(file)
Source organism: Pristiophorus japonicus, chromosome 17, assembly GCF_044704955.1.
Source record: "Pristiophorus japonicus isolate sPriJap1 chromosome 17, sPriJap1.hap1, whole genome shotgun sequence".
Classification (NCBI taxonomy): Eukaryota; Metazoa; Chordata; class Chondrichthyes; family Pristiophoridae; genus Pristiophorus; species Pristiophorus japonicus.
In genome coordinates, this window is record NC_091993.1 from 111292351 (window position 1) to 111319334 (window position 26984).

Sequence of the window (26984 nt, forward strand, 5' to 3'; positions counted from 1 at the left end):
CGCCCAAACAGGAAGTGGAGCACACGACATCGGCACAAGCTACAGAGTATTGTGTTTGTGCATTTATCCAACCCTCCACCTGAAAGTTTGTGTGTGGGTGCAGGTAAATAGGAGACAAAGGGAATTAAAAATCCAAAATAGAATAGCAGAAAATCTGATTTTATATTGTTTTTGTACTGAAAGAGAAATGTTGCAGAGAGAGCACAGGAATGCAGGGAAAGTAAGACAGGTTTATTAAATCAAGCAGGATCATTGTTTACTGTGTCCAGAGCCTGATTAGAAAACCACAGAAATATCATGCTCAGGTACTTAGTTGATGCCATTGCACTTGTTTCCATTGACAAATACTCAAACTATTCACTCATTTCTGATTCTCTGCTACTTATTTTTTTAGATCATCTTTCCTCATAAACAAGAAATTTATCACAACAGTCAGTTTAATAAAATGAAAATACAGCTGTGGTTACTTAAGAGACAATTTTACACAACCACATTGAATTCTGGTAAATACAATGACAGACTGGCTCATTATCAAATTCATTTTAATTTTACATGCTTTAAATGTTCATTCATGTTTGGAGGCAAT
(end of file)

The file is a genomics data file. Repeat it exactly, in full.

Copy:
Source organism: Pristiophorus japonicus, chromosome 17, assembly GCF_044704955.1.
Source record: "Pristiophorus japonicus isolate sPriJap1 chromosome 17, sPriJap1.hap1, whole genome shotgun sequence".
Classification (NCBI taxonomy): Eukaryota; Metazoa; Chordata; class Chondrichthyes; family Pristiophoridae; genus Pristiophorus; species Pristiophorus japonicus.
In genome coordinates, this window is record NC_091993.1 from 111292351 (window position 1) to 111319334 (window position 26984).

Sequence of the window (26984 nt, forward strand, 5' to 3'; positions counted from 1 at the left end):
CGCCCAAACAGGAAGTGGAGCACACGACATCGGCACAAGCTACAGAGTATTGTGTTTGTGCATTTATCCAACCCTCCACCTGAAAGTTTGTGTGTGGGTGCAGGTAAATAGGAGACAAAGGGAATTAAAAATCCAAAATAGAATAGCAGAAAATCTGATTTTATATTGTTTTTGTACTGAAAGAGAAATGTTGCAGAGAGAGCACAGGAATGCAGGGAAAGTAAGACAGGTTTATTAAATCAAGCAGGATCATTGTTTACTGTGTCCAGAGCCTGATTAGAAAACCACAGAAATATCATGCTCAGGTACTTAGTTGATGCCATTGCACTTGTTTCCATTGACAAATACTCAAACTATTCACTCATTTCTGATTCTCTGCTACTTATTTTTTTAGATCATCTTTCCTCATAAACAAGAAATTTATCACAACAGTCAGTTTAATAAAATGAAAATACAGCTGTGGTTACTTAAGAGACAATTTTACACAACCACATTGAATTCTGGTAAATACAATGACAGACTGGCTCATTATCAAATTCATTTTAATTTTACATGCTTTAAATGTTCATTCATGTTTGGAGGCAAT